Deveaux. That decision brings it strictly within 1824. the letter of the 11th amendment; although I am ready to admit, that, unaffected by that decision,

Planters' it is not within its purview. Although not responsiwle for that decision, I ackouwledge its obligation, until overruled.

The last question which the pleadings in this cause present, arises out of the nature of :he contract, the form of the declaration, and that provision of the Judiciary Act, which precludes suits by an assignee of choses in action, when the suit could not be brought in the Courts of the United States, as between the original parties.

The plaintiff counts upon a number of promissory notes, payable to A:B. or bearer, commonly called bank notes, delivered to A. B., and by him “transferred, assigned, and set over" to the plaintiffs in this action. The plea states, that, as between the original promisor and promisee, suit could not have been brought in the Circuit Courts of the United States ; and, therefore, it cannot, as between the present parties, the promisor and assignee. As all the facts are admitted by the demurrer, it is difficult to see on what ground this case is to be excepted from the operation of the provisions of the Judiciary Act on this subject. Whatever difficulties may be suggested, on the technical meaning of the term assignment, it is very clear that he who acquires a chose in action, by mere delivery, has been recognised in the laws of the United States as an assignee. If any considerations could be introduced into the case, besides what the pleadings bring out, there might be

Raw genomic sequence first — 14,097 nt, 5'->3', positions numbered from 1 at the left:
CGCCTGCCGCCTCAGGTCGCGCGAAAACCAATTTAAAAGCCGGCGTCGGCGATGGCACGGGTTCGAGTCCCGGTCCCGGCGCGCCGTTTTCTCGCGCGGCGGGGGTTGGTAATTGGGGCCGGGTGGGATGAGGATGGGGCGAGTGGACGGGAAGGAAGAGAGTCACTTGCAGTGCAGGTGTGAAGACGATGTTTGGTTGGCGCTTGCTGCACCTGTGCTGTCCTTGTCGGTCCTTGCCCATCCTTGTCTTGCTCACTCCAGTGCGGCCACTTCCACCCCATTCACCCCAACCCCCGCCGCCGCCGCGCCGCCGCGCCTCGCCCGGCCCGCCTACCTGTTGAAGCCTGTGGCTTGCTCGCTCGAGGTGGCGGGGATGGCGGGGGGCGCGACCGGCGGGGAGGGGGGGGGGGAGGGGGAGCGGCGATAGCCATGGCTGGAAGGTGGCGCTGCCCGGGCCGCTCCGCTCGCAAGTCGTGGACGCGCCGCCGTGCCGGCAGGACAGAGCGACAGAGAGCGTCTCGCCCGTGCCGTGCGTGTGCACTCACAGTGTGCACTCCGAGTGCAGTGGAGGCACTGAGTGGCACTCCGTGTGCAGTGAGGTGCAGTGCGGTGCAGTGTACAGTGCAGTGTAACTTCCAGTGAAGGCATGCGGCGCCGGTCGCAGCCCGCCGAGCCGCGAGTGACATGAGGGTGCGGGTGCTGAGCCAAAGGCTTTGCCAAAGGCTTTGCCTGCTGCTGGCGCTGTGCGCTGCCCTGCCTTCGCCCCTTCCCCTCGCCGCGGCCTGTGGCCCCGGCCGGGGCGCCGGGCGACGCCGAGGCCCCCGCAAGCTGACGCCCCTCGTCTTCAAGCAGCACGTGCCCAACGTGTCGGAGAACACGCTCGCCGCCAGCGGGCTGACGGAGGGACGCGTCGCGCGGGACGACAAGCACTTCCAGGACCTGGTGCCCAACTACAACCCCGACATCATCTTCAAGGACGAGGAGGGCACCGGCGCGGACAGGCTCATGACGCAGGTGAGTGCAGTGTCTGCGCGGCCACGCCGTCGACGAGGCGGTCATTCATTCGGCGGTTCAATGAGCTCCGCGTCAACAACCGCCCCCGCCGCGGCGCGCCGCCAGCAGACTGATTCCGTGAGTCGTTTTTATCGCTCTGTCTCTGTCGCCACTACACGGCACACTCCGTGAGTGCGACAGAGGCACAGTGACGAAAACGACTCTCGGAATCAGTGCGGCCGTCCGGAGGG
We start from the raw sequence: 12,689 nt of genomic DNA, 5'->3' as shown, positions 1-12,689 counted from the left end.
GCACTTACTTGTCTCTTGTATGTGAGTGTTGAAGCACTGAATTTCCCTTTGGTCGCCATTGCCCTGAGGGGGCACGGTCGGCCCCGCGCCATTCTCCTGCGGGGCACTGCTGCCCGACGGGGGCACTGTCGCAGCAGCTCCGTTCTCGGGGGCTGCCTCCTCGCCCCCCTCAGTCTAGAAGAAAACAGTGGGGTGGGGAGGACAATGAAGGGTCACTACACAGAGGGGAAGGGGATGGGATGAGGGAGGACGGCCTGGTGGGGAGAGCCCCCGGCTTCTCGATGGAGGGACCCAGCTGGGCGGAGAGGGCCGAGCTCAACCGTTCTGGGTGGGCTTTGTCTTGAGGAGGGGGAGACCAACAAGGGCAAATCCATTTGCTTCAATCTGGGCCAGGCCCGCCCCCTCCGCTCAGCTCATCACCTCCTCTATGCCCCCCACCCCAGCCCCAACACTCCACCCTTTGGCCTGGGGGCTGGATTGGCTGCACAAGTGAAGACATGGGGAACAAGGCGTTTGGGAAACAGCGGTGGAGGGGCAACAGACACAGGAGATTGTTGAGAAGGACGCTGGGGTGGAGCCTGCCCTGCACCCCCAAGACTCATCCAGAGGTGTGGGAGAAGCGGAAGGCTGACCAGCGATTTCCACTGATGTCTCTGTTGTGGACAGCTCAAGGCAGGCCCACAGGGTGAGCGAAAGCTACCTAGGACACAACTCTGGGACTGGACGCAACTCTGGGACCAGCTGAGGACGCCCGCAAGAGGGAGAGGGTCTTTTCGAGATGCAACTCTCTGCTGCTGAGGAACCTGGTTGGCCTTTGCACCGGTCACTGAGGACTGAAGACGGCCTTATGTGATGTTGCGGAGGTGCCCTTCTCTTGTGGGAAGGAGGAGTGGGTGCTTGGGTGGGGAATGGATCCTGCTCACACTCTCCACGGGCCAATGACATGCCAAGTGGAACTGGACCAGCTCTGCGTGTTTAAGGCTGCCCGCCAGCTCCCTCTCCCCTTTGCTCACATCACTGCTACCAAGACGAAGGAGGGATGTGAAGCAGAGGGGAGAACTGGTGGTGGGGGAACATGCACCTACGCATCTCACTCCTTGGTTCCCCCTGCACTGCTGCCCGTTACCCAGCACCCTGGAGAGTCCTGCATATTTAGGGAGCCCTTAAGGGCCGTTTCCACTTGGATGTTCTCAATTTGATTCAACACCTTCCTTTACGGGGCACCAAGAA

VOL. IX.

115

U.S. Bank

V. Planters'

Bank.

1824. much reason to doubt, whether the case of Bank